Why do we feel the need to constantly stoke relationships we have no real interest in developing?
Why do we feel the need to constantly stoke relationships we have no real interest in developing?

Breadcrumbing: The depressing dating term that’s now infiltrating our friendships

What’s worse is that it’s something we all do

Sarah Young@sarah_j_young
Friday 07 April 2017 19:37

Just when we thought life as a millennial couldn’t get any worse, we now have to contend with depressing dating moves working their way into our friendships too.

According to Refinery 29, ‘breadcrumbing’, a concept once limited to stringing along a potential booty call is now infiltrating your social circle and what’s worse, is that it’s something we can all be guilty of.

When it comes to keeping in touch, none of us really believe that a few messages here and there can substitute an IRL natter yet, but we’re all guilty of sending sporadic “Hey, how are you?”’s without any real intention to follow through.

Gemma, 31, from York, told The Independent, “People think breadcrumbing is confined to romantic relationships but it's definitely a thing in friend groups.

“You can't like all of your friends the same and I get that, but there are people who drop a little text as a 'breadcrumb' every few months just to stay on your radar.

“I do sometimes think it'd be easier and more honest to just give up trying to stay friends with someone if you can only be bothered to ping them a message once every few weeks.”

Paul, 29, from Newcastle, agreed adding, “There are at least three people in my friend network who put in the minimum effort possible to keep the friendship alive.

“When we're together it's great, and just like old times. But in between it's sporadic texts weeks apart, and it feels like it's just to keep the flame alive for when they're stuck for someone to go on a night out with.”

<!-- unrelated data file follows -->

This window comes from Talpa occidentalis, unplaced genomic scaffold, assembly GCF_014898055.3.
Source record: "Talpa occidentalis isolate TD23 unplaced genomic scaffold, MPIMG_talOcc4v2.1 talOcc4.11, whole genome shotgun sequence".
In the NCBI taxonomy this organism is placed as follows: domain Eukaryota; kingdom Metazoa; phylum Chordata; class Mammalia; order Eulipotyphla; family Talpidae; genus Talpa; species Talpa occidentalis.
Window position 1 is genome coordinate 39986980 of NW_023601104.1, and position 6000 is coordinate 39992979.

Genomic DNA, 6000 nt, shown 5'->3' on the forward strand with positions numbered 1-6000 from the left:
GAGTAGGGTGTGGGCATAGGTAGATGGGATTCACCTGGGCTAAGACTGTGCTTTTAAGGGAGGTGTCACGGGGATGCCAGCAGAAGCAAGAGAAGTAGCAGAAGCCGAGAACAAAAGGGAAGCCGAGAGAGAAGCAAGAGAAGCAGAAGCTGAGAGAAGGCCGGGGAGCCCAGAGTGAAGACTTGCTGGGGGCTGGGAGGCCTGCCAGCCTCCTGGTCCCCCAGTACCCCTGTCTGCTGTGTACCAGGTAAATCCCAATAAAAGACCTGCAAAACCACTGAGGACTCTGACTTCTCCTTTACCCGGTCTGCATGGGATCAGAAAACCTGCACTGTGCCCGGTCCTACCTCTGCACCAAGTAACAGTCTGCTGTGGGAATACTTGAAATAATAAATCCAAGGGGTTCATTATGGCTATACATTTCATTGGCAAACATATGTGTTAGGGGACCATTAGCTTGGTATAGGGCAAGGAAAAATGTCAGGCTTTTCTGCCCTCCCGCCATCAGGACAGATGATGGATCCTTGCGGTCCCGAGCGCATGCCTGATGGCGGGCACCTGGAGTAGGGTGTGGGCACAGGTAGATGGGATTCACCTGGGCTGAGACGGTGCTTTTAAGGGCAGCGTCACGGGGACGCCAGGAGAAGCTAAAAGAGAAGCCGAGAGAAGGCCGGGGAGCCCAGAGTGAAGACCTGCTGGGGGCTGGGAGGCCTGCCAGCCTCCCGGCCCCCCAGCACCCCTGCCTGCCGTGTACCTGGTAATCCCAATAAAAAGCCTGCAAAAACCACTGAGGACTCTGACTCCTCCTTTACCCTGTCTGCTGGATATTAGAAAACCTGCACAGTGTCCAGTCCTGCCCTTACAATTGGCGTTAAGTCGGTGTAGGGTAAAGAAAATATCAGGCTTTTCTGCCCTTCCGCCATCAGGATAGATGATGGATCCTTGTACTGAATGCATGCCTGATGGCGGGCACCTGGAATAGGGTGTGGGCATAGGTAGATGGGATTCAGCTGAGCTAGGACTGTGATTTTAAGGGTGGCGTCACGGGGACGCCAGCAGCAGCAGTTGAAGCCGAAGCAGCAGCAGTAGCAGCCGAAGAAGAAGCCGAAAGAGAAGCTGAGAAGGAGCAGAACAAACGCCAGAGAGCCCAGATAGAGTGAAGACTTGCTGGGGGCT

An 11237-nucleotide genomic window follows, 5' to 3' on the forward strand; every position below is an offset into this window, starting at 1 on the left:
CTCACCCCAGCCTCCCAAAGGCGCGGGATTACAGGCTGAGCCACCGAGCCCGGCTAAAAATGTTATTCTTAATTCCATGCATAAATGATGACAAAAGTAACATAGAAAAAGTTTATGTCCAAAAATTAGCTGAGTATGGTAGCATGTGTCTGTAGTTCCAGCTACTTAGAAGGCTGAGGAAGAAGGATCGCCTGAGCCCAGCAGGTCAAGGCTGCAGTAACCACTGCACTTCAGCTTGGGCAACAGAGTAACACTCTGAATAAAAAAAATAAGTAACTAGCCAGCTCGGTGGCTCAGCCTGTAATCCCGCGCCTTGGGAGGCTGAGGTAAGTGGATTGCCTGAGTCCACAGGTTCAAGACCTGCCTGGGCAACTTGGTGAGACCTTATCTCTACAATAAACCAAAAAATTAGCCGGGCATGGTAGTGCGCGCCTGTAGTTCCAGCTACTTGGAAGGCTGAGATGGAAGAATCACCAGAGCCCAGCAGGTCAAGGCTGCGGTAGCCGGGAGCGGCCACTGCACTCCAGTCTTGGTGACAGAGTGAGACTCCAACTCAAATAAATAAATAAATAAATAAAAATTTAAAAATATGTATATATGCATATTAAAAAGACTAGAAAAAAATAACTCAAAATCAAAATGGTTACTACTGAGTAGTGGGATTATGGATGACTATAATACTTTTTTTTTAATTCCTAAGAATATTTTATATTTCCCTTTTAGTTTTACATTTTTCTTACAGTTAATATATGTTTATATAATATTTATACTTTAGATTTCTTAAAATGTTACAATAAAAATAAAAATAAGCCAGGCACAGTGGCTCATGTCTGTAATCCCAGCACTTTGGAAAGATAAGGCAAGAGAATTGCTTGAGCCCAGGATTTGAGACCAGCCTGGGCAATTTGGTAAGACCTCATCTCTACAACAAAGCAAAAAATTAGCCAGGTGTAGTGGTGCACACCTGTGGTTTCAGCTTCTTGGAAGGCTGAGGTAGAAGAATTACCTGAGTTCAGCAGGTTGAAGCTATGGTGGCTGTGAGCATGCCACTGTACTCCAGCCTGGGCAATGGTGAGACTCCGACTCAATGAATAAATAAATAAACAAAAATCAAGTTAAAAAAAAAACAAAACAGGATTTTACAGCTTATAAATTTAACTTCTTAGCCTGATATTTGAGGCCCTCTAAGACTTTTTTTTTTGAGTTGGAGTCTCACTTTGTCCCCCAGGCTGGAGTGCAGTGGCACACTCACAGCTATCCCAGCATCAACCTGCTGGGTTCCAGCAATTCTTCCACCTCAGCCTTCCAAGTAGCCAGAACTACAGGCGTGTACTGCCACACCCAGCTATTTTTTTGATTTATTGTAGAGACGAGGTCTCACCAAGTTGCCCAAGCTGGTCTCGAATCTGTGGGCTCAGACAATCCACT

Thanks to the rise in social media, our friendship circles have inevitably increased but, why do we feel the need to constantly stoke relationships we have no real interest in developing?

Dr Max Blumberg, psychology researcher at Goldsmiths University of London says a compulsion to constantly feel needed is to blame.

“It’s low self-esteem. It’s ‘I need my self-esteem stroked by people wanting to follow up and see me,’” he told Refinery 29.

But he warns that this egotistical approach to relationships will never end well, warning, “The one with the lower self-esteem is going to feel worse if the other person doesn’t come back to them because they need those ‘strokes’ from the other person to convince them that they are worthwhile.”

Jodie Cook, a consultant from JC Social Media Marketing agrees, “What if we, as social media addicts, see all our extended friendships and networks as routes to win likes?” she adds.

“We feel we need to keep stoking the fire, we need to keep breadcrumbing, offering false offers of friendships to secure a selfish goal.”

While instant messaging is ideal for staying in touch with friends and family abroad, you do need to ask yourself why, when it comes to friends living in the same town or city, you resort to fleeting memos rather than face-to-face interaction.

Are you actually bothered about that person or are they just another added stress in your life?

Be honest with yourself and, if it is genuine revert to old-school interactions like, you know, actually meeting up with someone and building a friendship based on mutual interests and camaraderie rather than seeing them as a networking opportunity.

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